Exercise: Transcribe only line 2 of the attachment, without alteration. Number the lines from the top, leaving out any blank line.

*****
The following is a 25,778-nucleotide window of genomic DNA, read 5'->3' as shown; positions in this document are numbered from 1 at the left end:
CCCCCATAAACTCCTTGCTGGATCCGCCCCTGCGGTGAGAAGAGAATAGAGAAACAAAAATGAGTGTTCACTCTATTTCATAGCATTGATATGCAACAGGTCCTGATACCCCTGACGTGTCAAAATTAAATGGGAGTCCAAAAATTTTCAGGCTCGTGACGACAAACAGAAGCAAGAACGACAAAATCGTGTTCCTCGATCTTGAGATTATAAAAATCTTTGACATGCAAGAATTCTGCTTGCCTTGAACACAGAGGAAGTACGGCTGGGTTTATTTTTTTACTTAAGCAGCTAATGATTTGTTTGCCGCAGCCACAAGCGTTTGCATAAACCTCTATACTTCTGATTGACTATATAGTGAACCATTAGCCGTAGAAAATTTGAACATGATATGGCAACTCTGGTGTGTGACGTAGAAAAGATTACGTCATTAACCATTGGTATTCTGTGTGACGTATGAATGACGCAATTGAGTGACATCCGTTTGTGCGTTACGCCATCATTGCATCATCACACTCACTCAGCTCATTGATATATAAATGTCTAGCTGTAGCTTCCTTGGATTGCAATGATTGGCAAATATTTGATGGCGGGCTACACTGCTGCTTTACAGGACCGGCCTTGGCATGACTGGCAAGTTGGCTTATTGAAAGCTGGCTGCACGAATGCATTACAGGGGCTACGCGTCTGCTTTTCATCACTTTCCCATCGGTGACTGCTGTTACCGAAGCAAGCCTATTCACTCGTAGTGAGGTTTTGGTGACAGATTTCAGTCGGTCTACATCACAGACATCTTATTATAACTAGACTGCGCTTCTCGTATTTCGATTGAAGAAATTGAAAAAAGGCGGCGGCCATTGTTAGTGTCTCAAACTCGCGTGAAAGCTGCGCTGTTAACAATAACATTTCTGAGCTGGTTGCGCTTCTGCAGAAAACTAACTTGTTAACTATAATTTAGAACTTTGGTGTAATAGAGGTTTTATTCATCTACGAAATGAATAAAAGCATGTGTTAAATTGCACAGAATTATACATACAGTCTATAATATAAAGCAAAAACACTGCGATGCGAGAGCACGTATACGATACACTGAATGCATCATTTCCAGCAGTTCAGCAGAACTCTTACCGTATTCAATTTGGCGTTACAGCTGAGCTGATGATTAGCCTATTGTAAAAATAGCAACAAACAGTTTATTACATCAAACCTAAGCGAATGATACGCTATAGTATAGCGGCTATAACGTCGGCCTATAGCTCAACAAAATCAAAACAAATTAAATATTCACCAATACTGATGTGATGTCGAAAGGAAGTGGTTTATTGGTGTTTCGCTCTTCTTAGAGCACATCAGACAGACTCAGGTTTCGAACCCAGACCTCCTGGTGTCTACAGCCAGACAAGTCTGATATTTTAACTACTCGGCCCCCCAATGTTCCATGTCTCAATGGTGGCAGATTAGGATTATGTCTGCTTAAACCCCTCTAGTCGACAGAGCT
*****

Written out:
CCCCCATAAACTCCTTGCTGGATCCGCCCCTGCGGTGAGAAGAGAATAGAGAAACAAAAATGAGTGTTCACTCTATTTCATAGCATTGATATGCAACAGGTCCTGATACCCCTGACGTGTCAAAATTAAATGGGAGTCCAAAAATTTTCAGGCTCGTGACGACAAACAGAAGCAAGAACGACAAAATCGTGTTCCTCGATCTTGAGATTATAAAAATCTTTGACATGCAAGAATTCTGCTTGCCTTGAACACAGAGGAAGTACGGCTGGGTTTATTTTTTTACTTAAGCAGCTAATGATTTGTTTGCCGCAGCCACAAGCGTTTGCATAAACCTCTATACTTCTGATTGACTATATAGTGAACCATTAGCCGTAGAAAATTTGAACATGATATGGCAACTCTGGTGTGTGACGTAGAAAAGATTACGTCATTAACCATTGGTATTCTGTGTGACGTATGAATGACGCAATTGAGTGACATCCGTTTGTGCGTTACGCCATCATTGCATCATCACACTCACTCAGCTCATTGATATATAAATGTCTAGCTGTAGCTTCCTTGGATTGCAATGATTGGCAAATATTTGATGGCGGGCTACACTGCTGCTTTACAGGACCGGCCTTGGCATGACTGGCAAGTTGGCTTATTGAAAGCTGGCTGCACGAATGCATTACAGGGGCTACGCGTCTGCTTTTCATCACTTTCCCATCGGTGACTGCTGTTACCGAAGCAAGCCTATTCACTCGTAGTGAGGTTTTGGTGACAGATTTCAGTCGGTCTACATCACAGACATCTTATTATAACTAGACTGCGCTTCTCGTATTTCGATTGAAGAAATTGAAAAAAGGCGGCGGCCATTGTTAGTGTCTCAAACTCGCGTGAAAGCTGCGCTGTTAACAATAACATTTCTGAGCTGGTTGCGCTTCTGCAGAAAACTAACTTGTTAACTATAATTTAGAACTTTGGTGTAATAGAGGTTTTATTCATCTACGAAATGAATAAAAGCATGTGTTAAATTGCACAGAATTATACATACAGTCTATAATATAAAGCAAAAACACTGCGATGCGAGAGCACGTATACGATACACTGAATGCATCATTTCCAGCAGTTCAGCAGAACTCTTACCGTATTCAATTTGGCGTTACAGCTGAGCTGATGATTAGCCTATTGTAAAAATAGCAACAAACAGTTTATTACATCAAACCTAAGCGAATGATACGCTATAGTATAGCGGCTATAACGTCGGCCTATAGCTCAACAAAATCAAAACAAATTAAATATTCACCAATACTGATGTGATGTCGAAAGGAAGTGGTTTATTGGTGTTTCGCTCTTCTTAGAGCACATCAGACAGACTCAGGTTTCGAACCCAGACCTCCTGGTGTCTACAGCCAGACAAGTCTGATATTTTAACTACTCGGCCCCCCAATGTTCCATGTCTCAATGGTGGCAGATTAGGATTATGTCTGCTTAAACCCCTCTAGTCGACAGAGCT